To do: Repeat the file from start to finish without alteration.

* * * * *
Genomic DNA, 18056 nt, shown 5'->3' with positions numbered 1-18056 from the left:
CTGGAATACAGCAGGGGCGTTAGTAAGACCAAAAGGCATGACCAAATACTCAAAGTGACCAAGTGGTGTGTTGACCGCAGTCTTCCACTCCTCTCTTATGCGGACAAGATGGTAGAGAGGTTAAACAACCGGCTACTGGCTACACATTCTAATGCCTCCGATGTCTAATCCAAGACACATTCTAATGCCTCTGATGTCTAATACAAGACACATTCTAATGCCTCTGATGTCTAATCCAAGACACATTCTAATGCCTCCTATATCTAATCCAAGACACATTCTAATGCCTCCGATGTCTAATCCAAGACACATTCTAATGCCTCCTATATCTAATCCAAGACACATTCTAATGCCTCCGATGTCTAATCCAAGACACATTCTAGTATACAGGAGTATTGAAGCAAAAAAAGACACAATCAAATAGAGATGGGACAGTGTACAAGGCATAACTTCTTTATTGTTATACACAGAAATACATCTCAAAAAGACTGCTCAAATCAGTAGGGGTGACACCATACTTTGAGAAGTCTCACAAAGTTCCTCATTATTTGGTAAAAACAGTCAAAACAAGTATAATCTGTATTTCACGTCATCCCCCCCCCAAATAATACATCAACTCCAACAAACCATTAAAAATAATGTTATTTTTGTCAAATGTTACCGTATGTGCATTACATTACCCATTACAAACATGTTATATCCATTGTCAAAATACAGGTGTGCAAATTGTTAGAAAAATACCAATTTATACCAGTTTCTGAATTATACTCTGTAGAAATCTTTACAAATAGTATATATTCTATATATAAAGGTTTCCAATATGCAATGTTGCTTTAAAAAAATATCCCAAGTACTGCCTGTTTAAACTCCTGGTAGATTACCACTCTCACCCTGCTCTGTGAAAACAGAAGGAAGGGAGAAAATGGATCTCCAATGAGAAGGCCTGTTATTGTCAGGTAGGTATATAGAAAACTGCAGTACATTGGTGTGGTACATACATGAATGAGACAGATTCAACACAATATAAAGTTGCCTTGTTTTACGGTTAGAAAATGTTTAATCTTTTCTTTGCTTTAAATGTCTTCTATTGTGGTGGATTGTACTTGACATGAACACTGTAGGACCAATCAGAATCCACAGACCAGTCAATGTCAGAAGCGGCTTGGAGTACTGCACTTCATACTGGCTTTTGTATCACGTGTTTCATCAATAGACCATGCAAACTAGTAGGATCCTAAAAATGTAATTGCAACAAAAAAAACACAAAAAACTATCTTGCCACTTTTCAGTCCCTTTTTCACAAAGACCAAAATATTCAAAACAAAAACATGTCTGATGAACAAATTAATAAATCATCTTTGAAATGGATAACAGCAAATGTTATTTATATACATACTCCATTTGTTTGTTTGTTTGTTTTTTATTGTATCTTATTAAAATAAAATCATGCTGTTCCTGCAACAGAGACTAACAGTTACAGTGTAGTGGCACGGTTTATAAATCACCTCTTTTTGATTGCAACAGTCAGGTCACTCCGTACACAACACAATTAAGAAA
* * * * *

Genomic DNA, 18056 nt, shown 5'->3' with positions numbered 1-18056 from the left:
CTGGAATACAGCAGGGGCGTTAGTAAGACCAAAAGGCATGACCAAATACTCAAAGTGACCAAGTGGTGTGTTGACCGCAGTCTTCCACTCCTCTCTTATGCGGACAAGATGGTAGAGAGGTTAAACAACCGGCTACTGGCTACACATTCTAATGCCTCCGATGTCTAATCCAAGACACATTCTAATGCCTCTGATGTCTAATACAAGACACATTCTAATGCCTCTGATGTCTAATCCAAGACACATTCTAATGCCTCCTATATCTAATCCAAGACACATTCTAATGCCTCCGATGTCTAATCCAAGACACATTCTAATGCCTCCTATATCTAATCCAAGACACATTCTAATGCCTCCGATGTCTAATCCAAGACACATTCTAGTATACAGGAGTATTGAAGCAAAAAAAGACACAATCAAATAGAGATGGGACAGTGTACAAGGCATAACTTCTTTATTGTTATACACAGAAATACATCTCAAAAAGACTGCTCAAATCAGTAGGGGTGACACCATACTTTGAGAAGTCTCACAAAGTTCCTCATTATTTGGTAAAAACAGTCAAAACAAGTATAATCTGTATTTCACGTCATCCCCCCCCCAAATAATACATCAACTCCAACAAACCATTAAAAATAATGTTATTTTTGTCAAATGTTACCGTATGTGCATTACATTACCCATTACAAACATGTTATATCCATTGTCAAAATACAGGTGTGCAAATTGTTAGAAAAATACCAATTTATACCAGTTTCTGAATTATACTCTGTAGAAATCTTTACAAATAGTATATATTCTATATATAAAGGTTTCCAATATGCAATGTTGCTTTAAAAAAATATCCCAAGTACTGCCTGTTTAAACTCCTGGTAGATTACCACTCTCACCCTGCTCTGTGAAAACAGAAGGAAGGGAGAAAATGGATCTCCAATGAGAAGGCCTGTTATTGTCAGGTAGGTATATAGAAAACTGCAGTACATTGGTGTGGTACATACATGAATGAGACAGATTCAACACAATATAAAGTTGCCTTGTTTTACGGTTAGAAAATGTTTAATCTTTTCTTTGCTTTAAATGTCTTCTATTGTGGTGGATTGTACTTGACATGAACACTGTAGGACCAATCAGAATCCACAGACCAGTCAATGTCAGAAGCGGCTTGGAGTACTGCACTTCATACTGGCTTTTGTATCACGTGTTTCATCAATAGACCATGCAAACTAGTAGGATCCTAAAAATGTAATTGCAACAAAAAAAACACAAAAAACTATCTTGCCACTTTTCAGTCCCTTTTTCACAAAGACCAAAATATTCAAAACAAAAACATGTCTGATGAACAAATTAATAAATCATCTTTGAAATGGATAACAGCAAATGTTATTTATATACATACTCCATTTGTTTGTTTGTTTGTTTTTTATTGTATCTTATTAAAATAAAATCATGCTGTTCCTGCAACAGAGACTAACAGTTACAGTGTAGTGGCACGGTTTATAAATCACCTCTTTTTGATTGCAACAGTCAGGTCACTCCGTACACAACACAATTAAGAAA